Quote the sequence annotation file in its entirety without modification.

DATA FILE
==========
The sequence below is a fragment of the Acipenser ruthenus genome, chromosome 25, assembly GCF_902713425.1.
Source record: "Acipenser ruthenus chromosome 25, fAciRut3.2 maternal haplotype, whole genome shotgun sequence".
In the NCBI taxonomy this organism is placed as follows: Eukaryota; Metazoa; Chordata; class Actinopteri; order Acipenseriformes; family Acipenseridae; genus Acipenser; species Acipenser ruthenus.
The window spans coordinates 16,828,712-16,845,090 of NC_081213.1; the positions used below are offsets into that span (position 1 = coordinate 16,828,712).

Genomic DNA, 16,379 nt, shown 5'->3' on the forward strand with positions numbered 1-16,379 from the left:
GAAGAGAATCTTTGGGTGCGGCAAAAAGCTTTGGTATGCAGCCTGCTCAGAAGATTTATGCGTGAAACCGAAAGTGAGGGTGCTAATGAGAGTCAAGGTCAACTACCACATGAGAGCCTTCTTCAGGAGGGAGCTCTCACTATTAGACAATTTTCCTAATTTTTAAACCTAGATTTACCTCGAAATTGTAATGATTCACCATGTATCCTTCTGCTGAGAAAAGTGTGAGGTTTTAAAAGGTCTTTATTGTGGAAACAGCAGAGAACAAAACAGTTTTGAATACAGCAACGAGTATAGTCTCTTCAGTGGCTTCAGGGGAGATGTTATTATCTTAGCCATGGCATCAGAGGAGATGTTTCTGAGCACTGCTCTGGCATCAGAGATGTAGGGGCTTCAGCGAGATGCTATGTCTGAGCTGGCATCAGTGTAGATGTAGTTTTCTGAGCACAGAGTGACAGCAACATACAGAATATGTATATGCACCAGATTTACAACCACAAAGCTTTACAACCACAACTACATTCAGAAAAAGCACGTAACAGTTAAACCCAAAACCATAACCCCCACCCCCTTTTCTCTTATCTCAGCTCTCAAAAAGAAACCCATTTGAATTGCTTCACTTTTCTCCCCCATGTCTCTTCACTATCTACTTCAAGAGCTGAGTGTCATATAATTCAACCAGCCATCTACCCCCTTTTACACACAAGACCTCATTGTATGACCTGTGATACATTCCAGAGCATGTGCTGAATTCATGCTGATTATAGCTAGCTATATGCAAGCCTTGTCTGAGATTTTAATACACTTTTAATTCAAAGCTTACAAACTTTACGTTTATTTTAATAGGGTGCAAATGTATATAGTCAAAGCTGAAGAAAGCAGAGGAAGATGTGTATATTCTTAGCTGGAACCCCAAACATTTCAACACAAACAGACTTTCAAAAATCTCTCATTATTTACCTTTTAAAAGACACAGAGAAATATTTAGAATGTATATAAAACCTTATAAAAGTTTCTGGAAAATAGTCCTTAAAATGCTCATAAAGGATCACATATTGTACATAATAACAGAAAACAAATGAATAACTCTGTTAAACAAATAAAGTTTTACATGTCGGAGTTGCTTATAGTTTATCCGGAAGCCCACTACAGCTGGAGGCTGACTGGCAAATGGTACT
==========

The sequence below is a fragment of the Acipenser ruthenus genome, chromosome 25, assembly GCF_902713425.1.
Source record: "Acipenser ruthenus chromosome 25, fAciRut3.2 maternal haplotype, whole genome shotgun sequence".
In the NCBI taxonomy this organism is placed as follows: Eukaryota; Metazoa; Chordata; class Actinopteri; order Acipenseriformes; family Acipenseridae; genus Acipenser; species Acipenser ruthenus.
The window spans coordinates 16,828,712-16,845,090 of NC_081213.1; the positions used below are offsets into that span (position 1 = coordinate 16,828,712).

Genomic DNA, 16,379 nt, shown 5'->3' on the forward strand with positions numbered 1-16,379 from the left:
GAAGAGAATCTTTGGGTGCGGCAAAAAGCTTTGGTATGCAGCCTGCTCAGAAGATTTATGCGTGAAACCGAAAGTGAGGGTGCTAATGAGAGTCAAGGTCAACTACCACATGAGAGCCTTCTTCAGGAGGGAGCTCTCACTATTAGACAATTTTCCTAATTTTTAAACCTAGATTTACCTCGAAATTGTAATGATTCACCATGTATCCTTCTGCTGAGAAAAGTGTGAGGTTTTAAAAGGTCTTTATTGTGGAAACAGCAGAGAACAAAACAGTTTTGAATACAGCAACGAGTATAGTCTCTTCAGTGGCTTCAGGGGAGATGTTATTATCTTAGCCATGGCATCAGAGGAGATGTTTCTGAGCACTGCTCTGGCATCAGAGATGTAGGGGCTTCAGCGAGATGCTATGTCTGAGCTGGCATCAGTGTAGATGTAGTTTTCTGAGCACAGAGTGACAGCAACATACAGAATATGTATATGCACCAGATTTACAACCACAAAGCTTTACAACCACAACTACATTCAGAAAAAGCACGTAACAGTTAAACCCAAAACCATAACCCCCACCCCCTTTTCTCTTATCTCAGCTCTCAAAAAGAAACCCATTTGAATTGCTTCACTTTTCTCCCCCATGTCTCTTCACTATCTACTTCAAGAGCTGAGTGTCATATAATTCAACCAGCCATCTACCCCCTTTTACACACAAGACCTCATTGTATGACCTGTGATACATTCCAGAGCATGTGCTGAATTCATGCTGATTATAGCTAGCTATATGCAAGCCTTGTCTGAGATTTTAATACACTTTTAATTCAAAGCTTACAAACTTTACGTTTATTTTAATAGGGTGCAAATGTATATAGTCAAAGCTGAAGAAAGCAGAGGAAGATGTGTATATTCTTAGCTGGAACCCCAAACATTTCAACACAAACAGACTTTCAAAAATCTCTCATTATTTACCTTTTAAAAGACACAGAGAAATATTTAGAATGTATATAAAACCTTATAAAAGTTTCTGGAAAATAGTCCTTAAAATGCTCATAAAGGATCACATATTGTACATAATAACAGAAAACAAATGAATAACTCTGTTAAACAAATAAAGTTTTACATGTCGGAGTTGCTTATAGTTTATCCGGAAGCCCACTACAGCTGGAGGCTGACTGGCAAATGGTACT